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Welcome to the Part Two of our Poetry Tuesday holiday special, where we explore some of our published collections past and present! Today, we’ll be looking at Joelle Barron's Ritual Lights, Douglas Walbourne-Gough's 2019 hit Crow Gulch, Stewart Cole's Soft Power, and Dominque Bernier-Cormier's Correspondent.
Traversing badlands, sandhills, prairies, suburbia, Miami, London, Dublin, Paris, and beyond, Cole's voice revels in questions of travel while resonating with the unheimlich "Canadalienation" of his expatriate existence. Whether bog surfing, gallery hopping, bug hunting, or meditating on the "strange genre" of national anthems, the poems in Cole's long-awaited follow-up collection to his critically acclaimed Questions in Bed exist in a searching exchange with the world, both entering and being entered by it.
Learn more about Stewart Cole at his website.
In his debut poetry collection, Douglas Walbourne-Gough reflects on the legacy of a community that sat on the shore of the Bay of Islands, less than two kilometres west of downtown Corner Brook. He lyrically sifts through archival memory and family accounts, resurrecting story and conversation, to patch together a history of a people and place. Here he finds his own identity within the legacy of Crow Gulch and reminds those who have forgotten of a glaring omission in history.
Check out CBC's coverage of Douglas's book at the history of Crow Gulch:
Absorbed in the small, everyday rituals of existence, this remarkable collection of poems tears open the fruit of life and scoops out beauty and joy, pain and suffering, in equal measure. Ritual Lights takes the reader on a journey through an underworld that is both familiar and uncanny, a space between death and life where one nourishes the other. Shadowed by the aftermath of sexual assault, Joelle Barron places candles in the darkest alcoves, illuminates mysteries, and rises again to an abundant Earth where the darkness is transformed into rich loam.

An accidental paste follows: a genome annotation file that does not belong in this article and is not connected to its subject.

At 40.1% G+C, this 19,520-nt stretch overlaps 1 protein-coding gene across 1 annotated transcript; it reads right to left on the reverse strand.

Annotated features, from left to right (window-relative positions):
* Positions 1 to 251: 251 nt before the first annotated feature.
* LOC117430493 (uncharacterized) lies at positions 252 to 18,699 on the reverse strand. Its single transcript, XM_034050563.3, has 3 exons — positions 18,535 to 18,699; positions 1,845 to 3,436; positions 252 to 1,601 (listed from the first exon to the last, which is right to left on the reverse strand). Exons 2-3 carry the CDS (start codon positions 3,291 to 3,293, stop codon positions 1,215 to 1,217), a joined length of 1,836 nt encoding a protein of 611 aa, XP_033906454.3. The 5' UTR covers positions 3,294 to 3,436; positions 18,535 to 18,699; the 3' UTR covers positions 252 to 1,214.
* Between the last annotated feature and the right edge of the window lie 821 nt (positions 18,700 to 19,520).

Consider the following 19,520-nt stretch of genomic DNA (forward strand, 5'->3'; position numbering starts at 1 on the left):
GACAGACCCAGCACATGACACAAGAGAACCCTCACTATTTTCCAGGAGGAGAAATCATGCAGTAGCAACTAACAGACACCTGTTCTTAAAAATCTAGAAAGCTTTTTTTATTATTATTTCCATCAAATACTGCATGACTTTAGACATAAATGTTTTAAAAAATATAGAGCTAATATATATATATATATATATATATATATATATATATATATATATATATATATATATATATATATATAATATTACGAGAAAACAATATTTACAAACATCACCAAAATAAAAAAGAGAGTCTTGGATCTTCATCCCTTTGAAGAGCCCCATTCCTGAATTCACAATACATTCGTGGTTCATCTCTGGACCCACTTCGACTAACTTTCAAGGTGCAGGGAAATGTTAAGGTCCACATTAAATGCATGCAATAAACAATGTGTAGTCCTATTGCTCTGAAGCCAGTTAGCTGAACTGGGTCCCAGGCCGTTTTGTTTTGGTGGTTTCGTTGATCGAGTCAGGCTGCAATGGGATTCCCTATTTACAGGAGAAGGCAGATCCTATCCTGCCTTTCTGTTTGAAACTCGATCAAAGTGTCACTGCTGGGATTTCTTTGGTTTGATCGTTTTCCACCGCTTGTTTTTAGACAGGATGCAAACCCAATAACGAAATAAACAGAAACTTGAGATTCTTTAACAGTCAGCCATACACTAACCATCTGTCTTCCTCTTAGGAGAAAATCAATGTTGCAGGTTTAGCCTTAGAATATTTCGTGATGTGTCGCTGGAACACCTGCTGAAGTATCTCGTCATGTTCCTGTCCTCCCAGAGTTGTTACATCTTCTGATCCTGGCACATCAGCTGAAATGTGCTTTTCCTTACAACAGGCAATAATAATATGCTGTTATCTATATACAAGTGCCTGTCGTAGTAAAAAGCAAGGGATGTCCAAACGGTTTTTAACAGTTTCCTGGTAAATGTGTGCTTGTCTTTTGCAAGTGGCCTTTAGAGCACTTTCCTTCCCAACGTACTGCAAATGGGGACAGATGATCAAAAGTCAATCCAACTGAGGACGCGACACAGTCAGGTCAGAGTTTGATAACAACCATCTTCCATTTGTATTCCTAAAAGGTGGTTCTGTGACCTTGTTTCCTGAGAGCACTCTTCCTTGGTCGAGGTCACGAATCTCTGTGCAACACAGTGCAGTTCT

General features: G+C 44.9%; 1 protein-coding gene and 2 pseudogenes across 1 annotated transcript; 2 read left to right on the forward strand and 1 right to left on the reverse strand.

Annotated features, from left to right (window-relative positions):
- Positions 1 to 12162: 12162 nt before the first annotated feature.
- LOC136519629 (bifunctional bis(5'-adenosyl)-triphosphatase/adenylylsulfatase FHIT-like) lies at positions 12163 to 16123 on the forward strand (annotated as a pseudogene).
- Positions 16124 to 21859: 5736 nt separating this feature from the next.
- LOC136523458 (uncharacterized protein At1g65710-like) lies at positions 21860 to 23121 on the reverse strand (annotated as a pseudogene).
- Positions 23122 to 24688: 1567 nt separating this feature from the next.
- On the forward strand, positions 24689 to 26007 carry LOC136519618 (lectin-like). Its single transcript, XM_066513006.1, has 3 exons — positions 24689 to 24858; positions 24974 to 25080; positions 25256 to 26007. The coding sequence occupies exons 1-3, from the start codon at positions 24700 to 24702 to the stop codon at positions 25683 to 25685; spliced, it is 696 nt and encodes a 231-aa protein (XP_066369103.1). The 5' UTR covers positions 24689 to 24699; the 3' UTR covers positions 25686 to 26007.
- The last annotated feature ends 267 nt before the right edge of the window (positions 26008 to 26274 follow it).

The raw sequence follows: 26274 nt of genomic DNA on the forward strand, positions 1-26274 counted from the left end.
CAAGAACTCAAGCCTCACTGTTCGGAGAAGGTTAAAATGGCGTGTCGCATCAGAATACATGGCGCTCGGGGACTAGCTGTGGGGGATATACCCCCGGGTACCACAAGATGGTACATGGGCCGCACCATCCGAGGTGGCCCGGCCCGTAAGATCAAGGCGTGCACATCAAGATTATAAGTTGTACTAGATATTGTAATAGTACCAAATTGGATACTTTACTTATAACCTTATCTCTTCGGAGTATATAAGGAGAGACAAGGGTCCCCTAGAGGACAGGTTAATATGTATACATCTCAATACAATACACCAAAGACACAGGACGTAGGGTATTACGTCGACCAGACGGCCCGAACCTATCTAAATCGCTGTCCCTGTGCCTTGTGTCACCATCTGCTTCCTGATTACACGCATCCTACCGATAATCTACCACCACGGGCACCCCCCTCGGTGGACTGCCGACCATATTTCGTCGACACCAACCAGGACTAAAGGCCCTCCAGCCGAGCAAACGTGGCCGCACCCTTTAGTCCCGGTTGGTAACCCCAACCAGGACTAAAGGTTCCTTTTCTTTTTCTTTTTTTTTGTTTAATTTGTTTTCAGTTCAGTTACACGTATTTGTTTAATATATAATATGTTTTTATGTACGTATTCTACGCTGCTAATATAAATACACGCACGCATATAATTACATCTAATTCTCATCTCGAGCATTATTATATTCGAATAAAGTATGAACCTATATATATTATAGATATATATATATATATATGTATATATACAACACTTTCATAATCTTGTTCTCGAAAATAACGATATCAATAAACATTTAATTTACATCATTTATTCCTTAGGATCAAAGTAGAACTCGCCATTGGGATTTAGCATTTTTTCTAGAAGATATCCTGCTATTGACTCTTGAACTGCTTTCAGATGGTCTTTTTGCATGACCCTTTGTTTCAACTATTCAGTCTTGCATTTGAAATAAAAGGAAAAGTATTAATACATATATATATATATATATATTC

Read Plentitude Magazine's review of Ritual Lights.
Memories of snow falling on Quebec City's copper roofs; scientists tracking the location of a sinking submarine near the Russian Coast. Children flipping bright kopeks at a dancing bear outside a flea market; a translator awaking from a suicide bombing with ears ringing, surrounded by destruction. A young boy watching his father report the news on TV as hostages hold wet handkerchiefs to their mouths, trying not to breathe too much. In this unusual hybrid of the personal and the historical, Dominque Bernier-Cormier tenders alternating perspectives on what is said, what is seen, and where the silence begins.
Read Dominique Bernier-Cormier's interview with The Fiddlehead.